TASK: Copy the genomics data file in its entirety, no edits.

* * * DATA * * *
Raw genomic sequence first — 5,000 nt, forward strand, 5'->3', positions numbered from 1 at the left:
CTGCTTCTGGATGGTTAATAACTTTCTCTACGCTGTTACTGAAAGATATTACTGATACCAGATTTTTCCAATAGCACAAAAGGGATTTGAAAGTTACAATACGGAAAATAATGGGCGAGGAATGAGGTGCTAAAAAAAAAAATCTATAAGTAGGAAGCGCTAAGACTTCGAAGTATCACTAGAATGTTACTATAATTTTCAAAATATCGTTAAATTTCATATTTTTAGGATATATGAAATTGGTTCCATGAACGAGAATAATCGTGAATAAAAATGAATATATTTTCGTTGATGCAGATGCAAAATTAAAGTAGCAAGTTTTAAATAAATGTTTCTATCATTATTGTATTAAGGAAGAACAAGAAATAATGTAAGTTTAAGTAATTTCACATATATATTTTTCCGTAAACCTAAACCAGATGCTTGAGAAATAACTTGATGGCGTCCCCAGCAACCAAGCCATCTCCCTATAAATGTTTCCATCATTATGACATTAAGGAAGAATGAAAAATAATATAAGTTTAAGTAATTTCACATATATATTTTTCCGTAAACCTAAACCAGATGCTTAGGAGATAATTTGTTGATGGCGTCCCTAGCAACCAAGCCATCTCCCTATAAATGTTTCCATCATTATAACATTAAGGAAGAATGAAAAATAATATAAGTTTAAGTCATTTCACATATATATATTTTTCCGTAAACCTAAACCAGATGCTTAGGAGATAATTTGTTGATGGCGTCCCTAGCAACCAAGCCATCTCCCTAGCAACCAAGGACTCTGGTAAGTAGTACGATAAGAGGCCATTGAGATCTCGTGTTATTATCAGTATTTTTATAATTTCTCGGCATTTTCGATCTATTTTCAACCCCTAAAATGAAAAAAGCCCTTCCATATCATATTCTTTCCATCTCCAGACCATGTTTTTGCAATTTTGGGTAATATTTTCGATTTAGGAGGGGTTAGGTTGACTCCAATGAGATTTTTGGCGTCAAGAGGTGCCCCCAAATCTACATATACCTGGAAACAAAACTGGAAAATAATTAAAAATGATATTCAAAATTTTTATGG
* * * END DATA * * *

Raw genomic sequence first — 5,000 nt, forward strand, 5'->3', positions numbered from 1 at the left:
CTGCTTCTGGATGGTTAATAACTTTCTCTACGCTGTTACTGAAAGATATTACTGATACCAGATTTTTCCAATAGCACAAAAGGGATTTGAAAGTTACAATACGGAAAATAATGGGCGAGGAATGAGGTGCTAAAAAAAAAAATCTATAAGTAGGAAGCGCTAAGACTTCGAAGTATCACTAGAATGTTACTATAATTTTCAAAATATCGTTAAATTTCATATTTTTAGGATATATGAAATTGGTTCCATGAACGAGAATAATCGTGAATAAAAATGAATATATTTTCGTTGATGCAGATGCAAAATTAAAGTAGCAAGTTTTAAATAAATGTTTCTATCATTATTGTATTAAGGAAGAACAAGAAATAATGTAAGTTTAAGTAATTTCACATATATATTTTTCCGTAAACCTAAACCAGATGCTTGAGAAATAACTTGATGGCGTCCCCAGCAACCAAGCCATCTCCCTATAAATGTTTCCATCATTATGACATTAAGGAAGAATGAAAAATAATATAAGTTTAAGTAATTTCACATATATATTTTTCCGTAAACCTAAACCAGATGCTTAGGAGATAATTTGTTGATGGCGTCCCTAGCAACCAAGCCATCTCCCTATAAATGTTTCCATCATTATAACATTAAGGAAGAATGAAAAATAATATAAGTTTAAGTCATTTCACATATATATATTTTTCCGTAAACCTAAACCAGATGCTTAGGAGATAATTTGTTGATGGCGTCCCTAGCAACCAAGCCATCTCCCTAGCAACCAAGGACTCTGGTAAGTAGTACGATAAGAGGCCATTGAGATCTCGTGTTATTATCAGTATTTTTATAATTTCTCGGCATTTTCGATCTATTTTCAACCCCTAAAATGAAAAAAGCCCTTCCATATCATATTCTTTCCATCTCCAGACCATGTTTTTGCAATTTTGGGTAATATTTTCGATTTAGGAGGGGTTAGGTTGACTCCAATGAGATTTTTGGCGTCAAGAGGTGCCCCCAAATCTACATATACCTGGAAACAAAACTGGAAAATAATTAAAAATGATATTCAAAATTTTTATGG